Christopher Nolan's latest film, "Oppenheimer," is by far the best film of the summer. "Oppenheimer" trumps any of its competitors solely by having a mastermind like Nolan to turn a predetermined plot into a narrative that gracefully unravels the events of the atomic bomb's invention and its fiery aftermath.
Despite the fact that the film is based on J. Robert Oppenheimer's life, Nolan took plenty of creative liberties with the script. Of course, with any film based on true events, there will always be something that didn't happen in real life the way it's portrayed in the film.
With "Oppenheimer," there are a few minor changes Nolan made to add substance to certain scenes. But the biggest split from reality Nolan has in the film (and really the only one that, in my opinion, changes things) is having Oppenheimer consult Albert Einstein (Tom Conti) on the atomic bomb. In reality, Oppenheimer took counsel with fellow physicist Arthur Compton. Of course, choosing Einstein makes for more cinematic beats.
As interesting as it is to see Oppenheimer and Einstein's relationship on the big screen, having a more accurate representation of the creation of the atomic bomb would have been preferred.
But I don't think Nolan should have cut Einstein's role due to his critical conversation with Oppenheimer by the lake, a scene based on true events. And Nolan's inclusion of that conversation serves to increase the tension surrounding Lewis Strauss' (Robert Downey Jr.) feud with Oppenheimer and his eventual downfall.
The film's cast is also completely stacked with what seems like every actor in Hollywood. There's an overwhelming amount of characters to keep track of, which can be tricky for the audience.
Even though it's a bit difficult to keep track of each individual character, once they're all grouped into three different categories — scientists, politicians and military officials — the film is easy enough to understand.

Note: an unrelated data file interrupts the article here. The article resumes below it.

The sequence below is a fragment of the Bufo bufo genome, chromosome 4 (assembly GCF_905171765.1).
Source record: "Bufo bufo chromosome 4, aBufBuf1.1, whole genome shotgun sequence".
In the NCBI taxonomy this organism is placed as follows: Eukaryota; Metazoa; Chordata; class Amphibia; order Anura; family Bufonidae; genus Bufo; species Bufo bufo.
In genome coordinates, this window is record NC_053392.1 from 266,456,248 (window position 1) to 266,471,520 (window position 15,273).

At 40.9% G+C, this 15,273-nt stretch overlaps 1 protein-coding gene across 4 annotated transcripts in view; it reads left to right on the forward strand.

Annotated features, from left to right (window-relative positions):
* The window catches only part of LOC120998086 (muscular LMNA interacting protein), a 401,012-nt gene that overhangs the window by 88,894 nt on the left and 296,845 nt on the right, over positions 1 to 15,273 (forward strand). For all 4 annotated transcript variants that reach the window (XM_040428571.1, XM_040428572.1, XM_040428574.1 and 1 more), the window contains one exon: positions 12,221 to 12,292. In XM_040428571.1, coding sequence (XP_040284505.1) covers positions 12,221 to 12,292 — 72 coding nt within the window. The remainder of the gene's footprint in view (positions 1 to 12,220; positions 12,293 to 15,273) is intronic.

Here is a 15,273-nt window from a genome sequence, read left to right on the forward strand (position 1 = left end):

The way Nolan tackled each scene and the characters in them is a highly admirable undertaking. The film goes back and forth between black-and-white scenes and scenes in color. Strauss' objective viewpoint of the events is told from the black-and-white scenes, while the scenes in color represent Oppenheimer's subjective view of his experience.
This alone is a fascinating way to let the events come to fruition, but what makes it so unique is that there is no black-and-white filter on the scenes. Nolan had Kodak create the first-ever black-and-white IMAX film stock. And this isn't the only groundbreaking or mind-blowing accomplishment "Oppenheimer" has managed to achieve.
Nolan decided not to use any computer-generated imagery (CGI) for the film. One question that may come to mind after learning this is how Nolan created a 200-foot-high explosion without CGI. While this feat is impressive, the true visual is the film's depiction of Oppenheimer's visions of a subatomic universe.
In addition to the high quality of its production, it was revealed that "Oppenheimer" was shot in only 57 days. All the groundwork Nolan laid down seems impressive — and it is — but none of it means anything if the film itself isn't making people leave the theater blown away. Considering you can actually feel the explosion in theaters, I think "Oppenheimer" accomplished that task both literally and figuratively.
While it's a film that could use a rewatch to grasp a better understanding of what Nolan has created, it manages to captivate even on the first watch. It doesn't feel as long as it is and it looks like it had a bigger budget than it did. "Oppenheimer" hits every mark, and there isn't a scene that feels out of place or lacking in the wow factor so apparent throughout the whole film.
"Oppenheimer" is a solid biopic that stands out among the "based on a true story" genre. Nolan's latest is one that demands to be experienced in a theater so one can appreciate a masterclass in modern cinema.